Researching antiquities collections through auction catalogues: potential and pitfalls
Anna Reeve, Early Career Research Associate at the ICS writes about a workshop which she organised.
One great advantage of being an Early Career Research Associate at the ICS is the supportive environment in which to share ideas and bring people together to explore themes of common interest. Historic auction catalogues offer a fascinating source of data on the antiquities market of the late 19th and early 20th centuries, and can be used to investigate categories of objects, individual collectors and collections, and wider trends. Auction catalogues annotated with details of purchasers and prices give insight into a significant point on the itineraries of ancient objects, as they are defined, valued, and change hands, heading for new destinations.
On 22 September 2023 twenty researchers and a sizeable audience got together via Zoom for a seminar to discuss work in this area and share ideas on methodologies, challenges and findings. The online format enabled an international line-up, though the timing was less than ideal for some participants, whose commitment to the event was very much appreciated! A wide variety of ancient material culture was discussed, from coins and inscriptions to sculpture and gold-glass, with a geographical spread covering Egypt, Greece, Cyprus and Rome.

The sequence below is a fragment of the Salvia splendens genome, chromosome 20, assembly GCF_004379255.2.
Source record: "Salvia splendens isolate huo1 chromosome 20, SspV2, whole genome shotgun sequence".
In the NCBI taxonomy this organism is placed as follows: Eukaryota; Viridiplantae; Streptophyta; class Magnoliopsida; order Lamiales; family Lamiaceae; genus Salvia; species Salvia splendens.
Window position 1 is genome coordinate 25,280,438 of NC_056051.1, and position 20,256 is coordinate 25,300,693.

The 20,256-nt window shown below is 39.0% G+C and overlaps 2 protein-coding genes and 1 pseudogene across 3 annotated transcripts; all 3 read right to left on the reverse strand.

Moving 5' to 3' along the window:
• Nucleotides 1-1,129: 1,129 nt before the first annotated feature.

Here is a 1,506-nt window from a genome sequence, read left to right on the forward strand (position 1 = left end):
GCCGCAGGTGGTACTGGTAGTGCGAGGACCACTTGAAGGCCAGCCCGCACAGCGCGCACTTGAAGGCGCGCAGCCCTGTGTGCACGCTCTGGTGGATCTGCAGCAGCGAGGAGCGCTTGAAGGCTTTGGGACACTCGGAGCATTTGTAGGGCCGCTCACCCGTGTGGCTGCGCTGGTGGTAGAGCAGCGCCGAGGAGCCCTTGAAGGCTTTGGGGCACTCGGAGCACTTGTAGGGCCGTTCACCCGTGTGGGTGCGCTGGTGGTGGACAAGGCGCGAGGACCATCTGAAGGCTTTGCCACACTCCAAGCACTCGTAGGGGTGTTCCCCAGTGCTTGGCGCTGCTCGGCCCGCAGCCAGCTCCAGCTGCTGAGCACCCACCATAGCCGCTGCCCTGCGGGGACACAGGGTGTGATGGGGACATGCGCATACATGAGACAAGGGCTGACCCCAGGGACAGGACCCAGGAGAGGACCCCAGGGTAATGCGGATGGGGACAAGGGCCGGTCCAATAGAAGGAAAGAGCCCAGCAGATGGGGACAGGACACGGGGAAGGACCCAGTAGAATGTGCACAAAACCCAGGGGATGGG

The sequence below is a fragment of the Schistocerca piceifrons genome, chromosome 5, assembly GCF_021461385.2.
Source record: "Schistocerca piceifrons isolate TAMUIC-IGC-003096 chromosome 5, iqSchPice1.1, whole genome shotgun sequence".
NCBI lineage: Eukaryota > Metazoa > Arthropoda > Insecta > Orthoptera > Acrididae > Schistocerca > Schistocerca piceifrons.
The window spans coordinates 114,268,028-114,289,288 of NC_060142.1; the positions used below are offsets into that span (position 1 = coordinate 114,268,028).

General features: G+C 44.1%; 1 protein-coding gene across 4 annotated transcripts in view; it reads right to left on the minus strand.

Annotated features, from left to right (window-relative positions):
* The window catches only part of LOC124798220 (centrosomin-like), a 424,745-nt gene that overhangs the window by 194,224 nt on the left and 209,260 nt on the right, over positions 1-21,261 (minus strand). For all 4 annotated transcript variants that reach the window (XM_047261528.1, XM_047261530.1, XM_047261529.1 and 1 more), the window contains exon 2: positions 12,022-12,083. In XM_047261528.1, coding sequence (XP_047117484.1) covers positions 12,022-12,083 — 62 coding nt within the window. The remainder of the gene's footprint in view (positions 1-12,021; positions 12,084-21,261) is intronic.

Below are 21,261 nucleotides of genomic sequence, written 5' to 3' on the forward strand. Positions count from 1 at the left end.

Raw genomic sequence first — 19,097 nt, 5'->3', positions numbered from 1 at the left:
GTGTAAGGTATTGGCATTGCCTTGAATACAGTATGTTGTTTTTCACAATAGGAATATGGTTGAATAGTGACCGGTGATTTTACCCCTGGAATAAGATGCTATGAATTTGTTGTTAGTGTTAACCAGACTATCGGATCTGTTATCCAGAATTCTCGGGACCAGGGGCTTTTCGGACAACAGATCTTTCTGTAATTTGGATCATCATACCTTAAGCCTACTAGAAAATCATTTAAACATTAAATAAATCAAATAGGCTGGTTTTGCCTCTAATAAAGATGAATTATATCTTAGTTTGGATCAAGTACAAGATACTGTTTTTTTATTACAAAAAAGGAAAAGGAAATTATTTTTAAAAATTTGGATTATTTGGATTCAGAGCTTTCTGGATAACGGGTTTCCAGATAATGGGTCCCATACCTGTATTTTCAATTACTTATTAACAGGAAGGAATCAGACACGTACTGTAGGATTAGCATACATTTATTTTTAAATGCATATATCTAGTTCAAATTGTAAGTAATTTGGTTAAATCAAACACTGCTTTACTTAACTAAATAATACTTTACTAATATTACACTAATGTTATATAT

As well as the uses of auction catalogues for research into collections and types of object, contributors discussed the market behaviours they reveal, and the importance of approaching them as historical documents in combination with other records and ephemera. A reflective approach to methods and approaches was evident throughout, with discussion of what auction catalogues can and cannot contribute to our understanding of the historic movements of ancient objects. The results shared by participants fully demonstrated the potential of research using auction catalogues, while discussion of the pitfalls will help us to develop robust approaches.
With a packed programme, the seminar covered a huge amount of ground yet went by in a flash. I hope it is just the start of an ongoing conversation, and would like to thank all the participants for sharing their research and insights, the audience for their presence and contributions, and the ICS for hosting the event.